Long working hours can cause:

  • stress
  • extreme fatigue
  • psychological problems
  • heart disease

Such health risks lower worker productivity and increase likelihood of time off work.

"The issue about who owns your time, who controls it, who says where you have to be at what point, is a key question when deciding whether or not you are actually at work."

Jean Lambert

Growing concern about the exploitation of working time rules, particularly in the UK, has been reflected in two important reports:

  1. The European Parliament Report drafted in the Committee for Employment and Social Affairs. Even Labour's own MEPs voted in support of the Report which called on the Commission to take legal action against the UK for 'widespread and systematic misuse of the opt out' (Cercas Report). Click Here
  2. A European Union Research Report. This exposed UK abuse of the Working Time Directive, and prompted the European Commission to launch a public consultation on the matter.

The consultation:

In March Jean Lambert called on organisations and individuals to respond to the working tome consultation. In order to ensure that the people of London had their say, Jean handed out flyers at London Bridge informing them of how they could contribute.

You can read the leaflet here

The response to the consultation highlighted that employees were still being exploited to work long hours.

The Commission was so concerned about the misuse of the Working Time Regulation that in May 2004, it actually took the UK Government to Court. AMICUS was one major contributor to this outcome.

Read their press release


The Commission in 2005 put forward a proposal updating and amending the Working Time Directive. Astonishingly, in a divergence from many European recommendations, the opt-out remained in the new proposal along with two other contentious issues - the definition of "on-call" time and the calculation of the reference period. Although, under the new proposals, employees could not work over 65 hours a week (unless provided by collective agreement).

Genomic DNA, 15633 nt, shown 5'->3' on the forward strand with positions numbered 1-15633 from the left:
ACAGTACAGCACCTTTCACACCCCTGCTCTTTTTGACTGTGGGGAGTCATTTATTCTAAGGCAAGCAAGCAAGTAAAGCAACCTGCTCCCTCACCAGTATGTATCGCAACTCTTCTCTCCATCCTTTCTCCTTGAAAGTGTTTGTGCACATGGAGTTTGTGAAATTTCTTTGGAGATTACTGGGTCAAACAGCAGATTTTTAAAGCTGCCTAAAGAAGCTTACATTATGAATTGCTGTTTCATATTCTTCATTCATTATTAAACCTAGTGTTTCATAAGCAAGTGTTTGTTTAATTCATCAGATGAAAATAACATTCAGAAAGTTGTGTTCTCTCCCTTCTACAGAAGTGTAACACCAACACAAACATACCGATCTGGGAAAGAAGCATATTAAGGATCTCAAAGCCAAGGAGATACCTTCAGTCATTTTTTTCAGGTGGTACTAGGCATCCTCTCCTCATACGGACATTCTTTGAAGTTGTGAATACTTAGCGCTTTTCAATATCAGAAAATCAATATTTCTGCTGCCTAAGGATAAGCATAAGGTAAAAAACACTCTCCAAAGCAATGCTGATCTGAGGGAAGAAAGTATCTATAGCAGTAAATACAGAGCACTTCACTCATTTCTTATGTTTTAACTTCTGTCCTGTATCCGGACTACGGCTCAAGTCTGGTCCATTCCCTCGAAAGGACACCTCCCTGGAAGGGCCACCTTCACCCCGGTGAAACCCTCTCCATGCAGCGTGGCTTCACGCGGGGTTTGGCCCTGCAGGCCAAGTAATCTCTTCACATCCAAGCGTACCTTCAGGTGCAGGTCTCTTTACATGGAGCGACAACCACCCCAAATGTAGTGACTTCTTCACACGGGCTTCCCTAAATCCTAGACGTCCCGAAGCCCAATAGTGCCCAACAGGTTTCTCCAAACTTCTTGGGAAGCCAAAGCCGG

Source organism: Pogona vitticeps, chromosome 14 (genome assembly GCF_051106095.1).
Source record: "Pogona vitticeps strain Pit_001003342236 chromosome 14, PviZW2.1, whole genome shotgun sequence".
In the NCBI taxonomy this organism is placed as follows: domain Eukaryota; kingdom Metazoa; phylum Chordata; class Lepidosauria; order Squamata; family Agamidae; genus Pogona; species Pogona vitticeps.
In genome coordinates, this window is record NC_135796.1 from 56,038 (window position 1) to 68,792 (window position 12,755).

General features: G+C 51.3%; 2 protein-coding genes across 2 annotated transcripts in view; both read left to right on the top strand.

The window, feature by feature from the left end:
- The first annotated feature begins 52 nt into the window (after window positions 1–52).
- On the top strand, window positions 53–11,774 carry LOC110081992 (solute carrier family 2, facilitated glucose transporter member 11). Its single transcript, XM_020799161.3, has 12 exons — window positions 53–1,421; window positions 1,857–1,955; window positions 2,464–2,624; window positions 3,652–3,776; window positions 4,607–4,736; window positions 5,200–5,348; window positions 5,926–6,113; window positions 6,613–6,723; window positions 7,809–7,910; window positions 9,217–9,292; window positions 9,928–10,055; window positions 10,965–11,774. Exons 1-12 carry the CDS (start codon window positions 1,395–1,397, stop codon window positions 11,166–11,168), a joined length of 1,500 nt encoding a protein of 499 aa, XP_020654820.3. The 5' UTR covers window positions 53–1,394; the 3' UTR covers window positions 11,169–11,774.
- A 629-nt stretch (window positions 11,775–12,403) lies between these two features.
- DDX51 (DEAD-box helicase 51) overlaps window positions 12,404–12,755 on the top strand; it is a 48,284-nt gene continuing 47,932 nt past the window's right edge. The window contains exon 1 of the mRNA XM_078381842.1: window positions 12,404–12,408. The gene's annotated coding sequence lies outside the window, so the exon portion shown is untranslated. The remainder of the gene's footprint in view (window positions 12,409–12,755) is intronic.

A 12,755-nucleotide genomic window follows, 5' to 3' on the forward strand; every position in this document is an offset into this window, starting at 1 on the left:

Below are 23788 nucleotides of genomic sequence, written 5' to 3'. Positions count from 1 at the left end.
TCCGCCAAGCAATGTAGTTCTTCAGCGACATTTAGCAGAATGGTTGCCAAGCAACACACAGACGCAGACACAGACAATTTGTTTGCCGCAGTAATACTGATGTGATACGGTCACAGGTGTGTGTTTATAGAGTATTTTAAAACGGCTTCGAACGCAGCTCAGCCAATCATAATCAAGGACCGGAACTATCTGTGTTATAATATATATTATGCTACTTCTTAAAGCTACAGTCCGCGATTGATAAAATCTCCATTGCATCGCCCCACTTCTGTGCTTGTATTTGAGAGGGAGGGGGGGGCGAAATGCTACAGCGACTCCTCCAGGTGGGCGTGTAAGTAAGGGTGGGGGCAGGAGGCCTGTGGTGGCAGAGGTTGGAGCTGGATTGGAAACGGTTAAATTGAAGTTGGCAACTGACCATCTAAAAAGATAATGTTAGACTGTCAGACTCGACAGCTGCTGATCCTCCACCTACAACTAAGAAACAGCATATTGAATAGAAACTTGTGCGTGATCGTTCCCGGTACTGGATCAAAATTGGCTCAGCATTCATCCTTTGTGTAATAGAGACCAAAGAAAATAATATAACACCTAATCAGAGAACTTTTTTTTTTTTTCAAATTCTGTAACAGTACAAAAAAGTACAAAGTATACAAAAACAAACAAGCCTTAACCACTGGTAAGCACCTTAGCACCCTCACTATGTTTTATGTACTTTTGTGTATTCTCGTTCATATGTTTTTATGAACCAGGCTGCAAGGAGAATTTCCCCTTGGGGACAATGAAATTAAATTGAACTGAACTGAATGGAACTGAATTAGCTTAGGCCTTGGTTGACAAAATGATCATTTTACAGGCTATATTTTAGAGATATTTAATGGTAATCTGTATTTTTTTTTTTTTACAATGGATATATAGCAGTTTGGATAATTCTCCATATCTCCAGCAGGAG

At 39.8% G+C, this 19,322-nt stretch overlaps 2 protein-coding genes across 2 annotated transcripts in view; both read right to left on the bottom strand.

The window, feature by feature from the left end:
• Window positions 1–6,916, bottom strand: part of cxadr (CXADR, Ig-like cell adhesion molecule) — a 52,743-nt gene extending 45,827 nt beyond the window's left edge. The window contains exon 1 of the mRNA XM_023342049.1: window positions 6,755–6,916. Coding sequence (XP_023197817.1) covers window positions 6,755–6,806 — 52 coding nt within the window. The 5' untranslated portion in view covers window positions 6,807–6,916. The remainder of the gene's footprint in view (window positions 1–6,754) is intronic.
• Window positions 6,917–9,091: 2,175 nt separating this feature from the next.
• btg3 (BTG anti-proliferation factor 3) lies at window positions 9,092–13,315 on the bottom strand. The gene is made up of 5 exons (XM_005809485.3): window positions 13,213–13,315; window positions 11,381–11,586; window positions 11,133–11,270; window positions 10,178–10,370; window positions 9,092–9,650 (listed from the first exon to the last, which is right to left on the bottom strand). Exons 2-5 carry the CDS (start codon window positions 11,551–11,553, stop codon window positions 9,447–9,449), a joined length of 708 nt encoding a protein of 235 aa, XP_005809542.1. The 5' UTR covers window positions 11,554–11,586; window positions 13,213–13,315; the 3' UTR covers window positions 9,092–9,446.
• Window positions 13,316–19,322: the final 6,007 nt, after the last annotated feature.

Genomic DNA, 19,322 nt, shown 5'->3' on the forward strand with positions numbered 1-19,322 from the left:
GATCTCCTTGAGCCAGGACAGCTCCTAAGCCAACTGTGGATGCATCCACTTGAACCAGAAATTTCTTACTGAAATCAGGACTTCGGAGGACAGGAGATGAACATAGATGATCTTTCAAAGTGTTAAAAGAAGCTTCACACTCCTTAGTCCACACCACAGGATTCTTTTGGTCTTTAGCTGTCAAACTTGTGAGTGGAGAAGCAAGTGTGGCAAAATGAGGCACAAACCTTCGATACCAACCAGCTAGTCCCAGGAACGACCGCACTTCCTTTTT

Click here to read the Commission's 2005 Working Time Proposal


Under the proposals:

Where country legislation allows, the opt-out will remain but where there is employee representation there must be collective agreement in addition to the consent of the individual employee. Where there is an individual choice to be made the opt-out will still apply but with safeguards to prevent abuse - i.e. it can not be presented at the same time as the contract.



Failure to remove the opt-out according to the Council of European Professional and Managerial Staff (EUROCADRES) represents a refusal by the Commission to take the working conditions of the knowledge economy into account. It is used to lower job costs rather than to look for efficiency through quality of work. EUROCADRES also feels that this retention of the opt-out is an obstacle to the upward mobility of women in the workplace. See

 Green solution - simply end the opt-out!